There is a modern-classic psychology study that gave people a tough attention test, then a break, then the same test over again. During the break, some of the participants walked through a big green urban park, while others walked through a downtown area. After the break, the park group scored significantly higher on the test — their brains refreshed from the leafy views in a way that the brains navigating busy sidewalks and storefronts and streets were not.
In the decade since that experiment, further studies have made it abundantly clear that greenery has a special power to sharpen our focus. The effect holds true whether people immerse themselves in dense vegetation, glance out the window at a green roof, or merely look up at a desk plant. The leading explanation why is called “attention restoration theory”: it suggests that greenery restores the brain through soft fascination, like a little waking nap.
This line of research is an important one for planners and developers focused on improving quality of life in cities. While the environmental imperative for urban trees is a given, the science shows the value of green space for mental health and worker productivity, too. Preserving access to green space in dense urban neighborhoods is an ongoing battle, so it’s worth remembering just how essential parks are to our basic well-being.
But something has changed in these past 10 years about the way we take breaks, walk through cities and parks, or do just about anything: smartphones (and other connected devices) have become our ubiquitous companion. There’s an open question about whether trees retain their restorative power in the face of digital competition. In other words, could screens mitigate — or even negate — nature’s ability to refresh our attentions?
A research team explored this very issue for the first time in a clever new study, and the results don’t bode well for our collective focus. In a paper published in a recent issue of the journal Environment and Behavior, the researchers report that “to enhance your attention functioning it is not enough to go to a green space; the evidence here suggests you have to put aside your electronic devices in that space.”
To reach that conclusion, the researchers recruited 81 test participants and gave them a baseline attention test that involves remembering a string of number sequences — an established cognitive task known to require a good deal of focus. There were no significant differences in the attention scores at baseline; statistically speaking, everyone performed the same.
After this test, the participants took a 15-minute break. Some participants went to a barren area with lots of concrete and no trees or vegetation, while others went to a park space filled with greenery. In both settings, some participants had their laptops, while others had no digital devices at all. Those with laptops were allowed to go online, check YouTube, answer personal emails — basically to do whatever they’d normally do during a work break.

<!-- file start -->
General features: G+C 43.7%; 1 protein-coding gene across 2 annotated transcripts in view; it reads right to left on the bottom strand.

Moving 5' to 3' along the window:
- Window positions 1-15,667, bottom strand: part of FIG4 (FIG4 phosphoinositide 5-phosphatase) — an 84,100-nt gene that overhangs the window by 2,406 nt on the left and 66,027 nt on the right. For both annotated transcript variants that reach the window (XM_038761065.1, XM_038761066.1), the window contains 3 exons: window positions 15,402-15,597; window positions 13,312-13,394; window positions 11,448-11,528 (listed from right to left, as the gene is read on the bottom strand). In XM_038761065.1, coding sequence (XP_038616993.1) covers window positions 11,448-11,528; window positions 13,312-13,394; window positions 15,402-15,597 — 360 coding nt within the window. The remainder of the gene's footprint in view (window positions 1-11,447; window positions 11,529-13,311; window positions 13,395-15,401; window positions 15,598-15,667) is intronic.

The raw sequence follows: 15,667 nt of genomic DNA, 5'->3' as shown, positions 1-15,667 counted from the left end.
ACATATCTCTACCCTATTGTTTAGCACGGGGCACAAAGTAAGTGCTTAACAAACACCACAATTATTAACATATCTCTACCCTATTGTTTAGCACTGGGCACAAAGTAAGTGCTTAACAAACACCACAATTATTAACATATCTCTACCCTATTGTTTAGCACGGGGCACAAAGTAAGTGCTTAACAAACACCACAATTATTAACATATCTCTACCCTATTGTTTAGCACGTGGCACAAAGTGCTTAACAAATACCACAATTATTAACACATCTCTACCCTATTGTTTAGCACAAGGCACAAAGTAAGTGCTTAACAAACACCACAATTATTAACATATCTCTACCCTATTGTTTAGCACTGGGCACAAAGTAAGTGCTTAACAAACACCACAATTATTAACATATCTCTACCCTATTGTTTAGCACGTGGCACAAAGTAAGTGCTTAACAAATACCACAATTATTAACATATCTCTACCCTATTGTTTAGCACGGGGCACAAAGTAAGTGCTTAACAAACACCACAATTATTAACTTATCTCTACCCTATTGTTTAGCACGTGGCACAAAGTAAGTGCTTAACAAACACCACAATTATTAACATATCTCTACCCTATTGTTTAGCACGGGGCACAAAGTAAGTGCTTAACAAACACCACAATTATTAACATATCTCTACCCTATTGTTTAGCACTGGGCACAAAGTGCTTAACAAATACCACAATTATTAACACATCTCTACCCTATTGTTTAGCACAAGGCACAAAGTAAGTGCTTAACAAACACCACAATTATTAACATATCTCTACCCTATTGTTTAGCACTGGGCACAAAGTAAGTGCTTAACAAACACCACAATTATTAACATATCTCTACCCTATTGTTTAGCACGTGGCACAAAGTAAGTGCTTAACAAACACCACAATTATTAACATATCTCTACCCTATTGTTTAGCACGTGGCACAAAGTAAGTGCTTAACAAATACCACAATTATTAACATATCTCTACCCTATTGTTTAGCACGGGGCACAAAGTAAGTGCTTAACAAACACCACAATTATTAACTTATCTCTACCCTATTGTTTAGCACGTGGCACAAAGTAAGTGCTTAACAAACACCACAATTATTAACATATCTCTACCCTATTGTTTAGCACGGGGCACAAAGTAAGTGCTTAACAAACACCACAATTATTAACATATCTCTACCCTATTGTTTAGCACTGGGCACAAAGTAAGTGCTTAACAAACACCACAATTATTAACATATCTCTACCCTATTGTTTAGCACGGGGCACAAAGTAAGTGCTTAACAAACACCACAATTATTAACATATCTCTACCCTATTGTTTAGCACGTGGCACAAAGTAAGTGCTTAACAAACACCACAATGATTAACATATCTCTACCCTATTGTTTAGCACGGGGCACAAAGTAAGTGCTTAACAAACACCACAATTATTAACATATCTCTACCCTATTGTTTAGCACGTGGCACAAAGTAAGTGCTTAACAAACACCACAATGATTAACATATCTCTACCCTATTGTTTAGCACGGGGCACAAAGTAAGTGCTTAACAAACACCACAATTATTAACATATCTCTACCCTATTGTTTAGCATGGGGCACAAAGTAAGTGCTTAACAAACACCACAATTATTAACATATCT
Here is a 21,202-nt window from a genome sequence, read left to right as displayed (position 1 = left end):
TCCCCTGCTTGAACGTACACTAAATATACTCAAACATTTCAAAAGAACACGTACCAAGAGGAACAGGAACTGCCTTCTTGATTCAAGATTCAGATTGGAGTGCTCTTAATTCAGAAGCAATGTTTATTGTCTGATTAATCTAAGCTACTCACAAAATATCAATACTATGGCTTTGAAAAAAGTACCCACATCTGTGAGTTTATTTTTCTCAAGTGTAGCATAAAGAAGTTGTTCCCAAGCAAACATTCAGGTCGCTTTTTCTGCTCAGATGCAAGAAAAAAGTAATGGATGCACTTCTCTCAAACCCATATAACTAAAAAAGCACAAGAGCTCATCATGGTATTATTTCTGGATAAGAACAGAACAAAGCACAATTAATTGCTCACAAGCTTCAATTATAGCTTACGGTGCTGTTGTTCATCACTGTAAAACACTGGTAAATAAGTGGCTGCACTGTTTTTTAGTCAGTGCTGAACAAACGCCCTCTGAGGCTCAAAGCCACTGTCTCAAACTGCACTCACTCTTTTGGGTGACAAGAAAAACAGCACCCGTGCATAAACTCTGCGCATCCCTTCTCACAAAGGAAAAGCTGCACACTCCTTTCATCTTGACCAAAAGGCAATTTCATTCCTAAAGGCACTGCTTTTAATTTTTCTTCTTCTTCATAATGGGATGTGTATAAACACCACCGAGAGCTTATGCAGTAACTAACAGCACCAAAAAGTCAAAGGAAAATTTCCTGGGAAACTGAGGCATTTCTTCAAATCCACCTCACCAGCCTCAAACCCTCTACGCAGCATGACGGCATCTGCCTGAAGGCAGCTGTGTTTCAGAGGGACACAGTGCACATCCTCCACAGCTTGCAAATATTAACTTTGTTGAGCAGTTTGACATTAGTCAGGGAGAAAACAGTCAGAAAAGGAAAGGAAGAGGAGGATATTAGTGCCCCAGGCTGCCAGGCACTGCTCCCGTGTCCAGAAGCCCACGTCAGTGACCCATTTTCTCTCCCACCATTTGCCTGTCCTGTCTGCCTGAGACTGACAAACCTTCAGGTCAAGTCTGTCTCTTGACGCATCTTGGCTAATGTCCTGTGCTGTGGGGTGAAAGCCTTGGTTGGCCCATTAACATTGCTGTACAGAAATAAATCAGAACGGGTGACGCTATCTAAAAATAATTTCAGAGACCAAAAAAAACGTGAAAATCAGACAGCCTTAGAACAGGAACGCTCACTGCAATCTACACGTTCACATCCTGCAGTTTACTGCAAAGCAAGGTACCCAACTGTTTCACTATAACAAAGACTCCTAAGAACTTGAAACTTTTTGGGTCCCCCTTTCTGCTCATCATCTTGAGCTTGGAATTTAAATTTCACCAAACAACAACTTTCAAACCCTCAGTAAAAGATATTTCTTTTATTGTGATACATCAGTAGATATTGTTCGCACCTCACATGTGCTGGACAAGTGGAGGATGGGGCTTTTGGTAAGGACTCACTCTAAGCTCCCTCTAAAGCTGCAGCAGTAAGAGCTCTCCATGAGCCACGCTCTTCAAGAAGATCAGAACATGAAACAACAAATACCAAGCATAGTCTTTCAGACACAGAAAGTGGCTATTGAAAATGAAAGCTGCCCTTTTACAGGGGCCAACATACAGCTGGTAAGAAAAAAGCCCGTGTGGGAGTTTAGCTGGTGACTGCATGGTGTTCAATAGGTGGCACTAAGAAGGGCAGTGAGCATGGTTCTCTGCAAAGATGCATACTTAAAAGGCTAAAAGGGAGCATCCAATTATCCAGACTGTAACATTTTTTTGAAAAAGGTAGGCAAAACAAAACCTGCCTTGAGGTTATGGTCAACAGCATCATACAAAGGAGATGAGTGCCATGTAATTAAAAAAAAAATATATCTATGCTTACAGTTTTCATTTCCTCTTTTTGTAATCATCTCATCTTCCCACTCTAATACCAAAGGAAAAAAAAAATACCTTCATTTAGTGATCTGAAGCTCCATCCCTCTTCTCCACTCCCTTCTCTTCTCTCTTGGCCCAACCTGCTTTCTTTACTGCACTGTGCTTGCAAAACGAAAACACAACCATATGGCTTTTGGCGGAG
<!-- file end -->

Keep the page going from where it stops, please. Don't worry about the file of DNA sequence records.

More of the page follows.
After the break, the participants re-took the attention test. Only one post-break group scored significantly higher: those who sat in a park without their laptops.
The other groups showed minor improvements, as expected from people taking the same test another time. But the changes were not statistically significant. Those who took a break in the barren setting got no mental boost, consistent with previous findings. Critically, neither did people in the park who used their laptops. In fact, this subset of participants showed the least improvement of all:
For good measure, the researchers drilled deeper. They separated out participants who had only spent a little break time — less than half the 15 minutes — looking at their laptop. No change. Then they ran the numbers yet again, controlling for demographic factors, such as gender, race, age, and regular use of digital devices. Same deal. However the data got sliced, only tech-free park time restored focus.
The researchers conclude (my emphasis):
“When individuals spend time in green outdoor environments without engaging their laptop computers, their attentional functioning improves. The same is not true for individuals who use their laptops in green settings or for those assigned to the barren environment. For these individuals, a 15-min break was the equivalent of no break at all.”
The Implications for Park Design
Not that there’s anything wrong with choosing to work outside, of course. But if your purpose is to take a nice work break, then when you spend that whole break on your device, you’re working without working, and your brain pays the price. Even Mother Nature can’t save you.
The likely reason goes back to attention restoration theory. Trees and other vegetation provide the soft fascination that clears your mind, but barren settings aren’t fascinating enough to refresh us, and digital devices actually engage our attention in ways that prevent our brains from hitting reset.
With the health of our planet at stake, cities don’t really need more reasons to push for more trees. Still, the evidence once again underscores the power of green spaces to restore our focus, suggesting the need to inject more parks into busy urban environments, especially near office districts and schools.
But the new work goes a step further to make the case for carving out “tech-free zones” within these urban parks. Some cities have already taken steps in this direction. In Hobart, the capital of Tasmania, the local council reportedly wants to create park spaces that are free of Wi-Fi and other connectivity — because, as the director of city innovation put it, disconnecting is “such an important part of our personal and social wellbeing.”